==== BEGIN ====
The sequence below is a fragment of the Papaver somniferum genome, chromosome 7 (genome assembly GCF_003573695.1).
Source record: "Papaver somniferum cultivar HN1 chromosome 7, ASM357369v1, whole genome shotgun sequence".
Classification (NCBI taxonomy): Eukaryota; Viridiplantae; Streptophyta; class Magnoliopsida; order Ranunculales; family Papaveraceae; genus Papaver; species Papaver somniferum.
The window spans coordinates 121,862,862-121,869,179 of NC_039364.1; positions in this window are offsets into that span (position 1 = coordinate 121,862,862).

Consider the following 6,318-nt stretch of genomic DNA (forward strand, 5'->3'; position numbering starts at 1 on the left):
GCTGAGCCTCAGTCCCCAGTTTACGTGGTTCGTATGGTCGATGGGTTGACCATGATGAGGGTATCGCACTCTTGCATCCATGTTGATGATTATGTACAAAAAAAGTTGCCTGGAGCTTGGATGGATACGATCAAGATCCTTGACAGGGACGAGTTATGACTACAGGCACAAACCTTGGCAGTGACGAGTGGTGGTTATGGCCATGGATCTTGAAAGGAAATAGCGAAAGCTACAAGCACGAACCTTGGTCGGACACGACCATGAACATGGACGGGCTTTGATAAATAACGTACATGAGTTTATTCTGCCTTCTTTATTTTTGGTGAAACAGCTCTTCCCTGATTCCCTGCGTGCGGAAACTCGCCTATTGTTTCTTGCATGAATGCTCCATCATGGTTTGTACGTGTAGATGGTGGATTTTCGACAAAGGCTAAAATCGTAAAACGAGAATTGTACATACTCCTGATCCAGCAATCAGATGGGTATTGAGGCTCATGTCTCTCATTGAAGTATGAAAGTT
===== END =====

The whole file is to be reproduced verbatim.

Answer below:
The sequence below is a fragment of the Papaver somniferum genome, chromosome 7 (genome assembly GCF_003573695.1).
Source record: "Papaver somniferum cultivar HN1 chromosome 7, ASM357369v1, whole genome shotgun sequence".
Classification (NCBI taxonomy): Eukaryota; Viridiplantae; Streptophyta; class Magnoliopsida; order Ranunculales; family Papaveraceae; genus Papaver; species Papaver somniferum.
The window spans coordinates 121,862,862-121,869,179 of NC_039364.1; positions in this window are offsets into that span (position 1 = coordinate 121,862,862).

Consider the following 6,318-nt stretch of genomic DNA (forward strand, 5'->3'; position numbering starts at 1 on the left):
GCTGAGCCTCAGTCCCCAGTTTACGTGGTTCGTATGGTCGATGGGTTGACCATGATGAGGGTATCGCACTCTTGCATCCATGTTGATGATTATGTACAAAAAAAGTTGCCTGGAGCTTGGATGGATACGATCAAGATCCTTGACAGGGACGAGTTATGACTACAGGCACAAACCTTGGCAGTGACGAGTGGTGGTTATGGCCATGGATCTTGAAAGGAAATAGCGAAAGCTACAAGCACGAACCTTGGTCGGACACGACCATGAACATGGACGGGCTTTGATAAATAACGTACATGAGTTTATTCTGCCTTCTTTATTTTTGGTGAAACAGCTCTTCCCTGATTCCCTGCGTGCGGAAACTCGCCTATTGTTTCTTGCATGAATGCTCCATCATGGTTTGTACGTGTAGATGGTGGATTTTCGACAAAGGCTAAAATCGTAAAACGAGAATTGTACATACTCCTGATCCAGCAATCAGATGGGTATTGAGGCTCATGTCTCTCATTGAAGTATGAAAGTT